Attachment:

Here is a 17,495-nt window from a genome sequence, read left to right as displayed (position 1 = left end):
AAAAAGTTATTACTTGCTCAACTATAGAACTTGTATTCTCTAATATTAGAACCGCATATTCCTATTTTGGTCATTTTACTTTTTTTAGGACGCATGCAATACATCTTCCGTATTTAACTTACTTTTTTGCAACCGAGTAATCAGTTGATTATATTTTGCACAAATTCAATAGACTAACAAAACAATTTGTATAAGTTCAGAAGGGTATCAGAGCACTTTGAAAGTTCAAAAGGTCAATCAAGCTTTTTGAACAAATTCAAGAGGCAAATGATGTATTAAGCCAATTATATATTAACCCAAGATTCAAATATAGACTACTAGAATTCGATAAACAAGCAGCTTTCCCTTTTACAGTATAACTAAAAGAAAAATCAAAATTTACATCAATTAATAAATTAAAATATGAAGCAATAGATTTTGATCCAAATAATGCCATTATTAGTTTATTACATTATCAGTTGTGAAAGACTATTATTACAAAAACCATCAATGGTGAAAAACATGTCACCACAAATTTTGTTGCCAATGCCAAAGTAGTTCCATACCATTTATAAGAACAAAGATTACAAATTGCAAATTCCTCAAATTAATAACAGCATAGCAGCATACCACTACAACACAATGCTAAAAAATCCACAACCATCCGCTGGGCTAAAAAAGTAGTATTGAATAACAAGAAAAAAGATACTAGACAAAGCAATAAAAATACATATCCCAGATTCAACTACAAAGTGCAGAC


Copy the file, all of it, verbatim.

Here is a 17,495-nt window from a genome sequence, read left to right as displayed (position 1 = left end):
AAAAAGTTATTACTTGCTCAACTATAGAACTTGTATTCTCTAATATTAGAACCGCATATTCCTATTTTGGTCATTTTACTTTTTTTAGGACGCATGCAATACATCTTCCGTATTTAACTTACTTTTTTGCAACCGAGTAATCAGTTGATTATATTTTGCACAAATTCAATAGACTAACAAAACAATTTGTATAAGTTCAGAAGGGTATCAGAGCACTTTGAAAGTTCAAAAGGTCAATCAAGCTTTTTGAACAAATTCAAGAGGCAAATGATGTATTAAGCCAATTATATATTAACCCAAGATTCAAATATAGACTACTAGAATTCGATAAACAAGCAGCTTTCCCTTTTACAGTATAACTAAAAGAAAAATCAAAATTTACATCAATTAATAAATTAAAATATGAAGCAATAGATTTTGATCCAAATAATGCCATTATTAGTTTATTACATTATCAGTTGTGAAAGACTATTATTACAAAAACCATCAATGGTGAAAAACATGTCACCACAAATTTTGTTGCCAATGCCAAAGTAGTTCCATACCATTTATAAGAACAAAGATTACAAATTGCAAATTCCTCAAATTAATAACAGCATAGCAGCATACCACTACAACACAATGCTAAAAAATCCACAACCATCCGCTGGGCTAAAAAAGTAGTATTGAATAACAAGAAAAAAGATACTAGACAAAGCAATAAAAATACATATCCCAGATTCAACTACAAAGTGCAGAC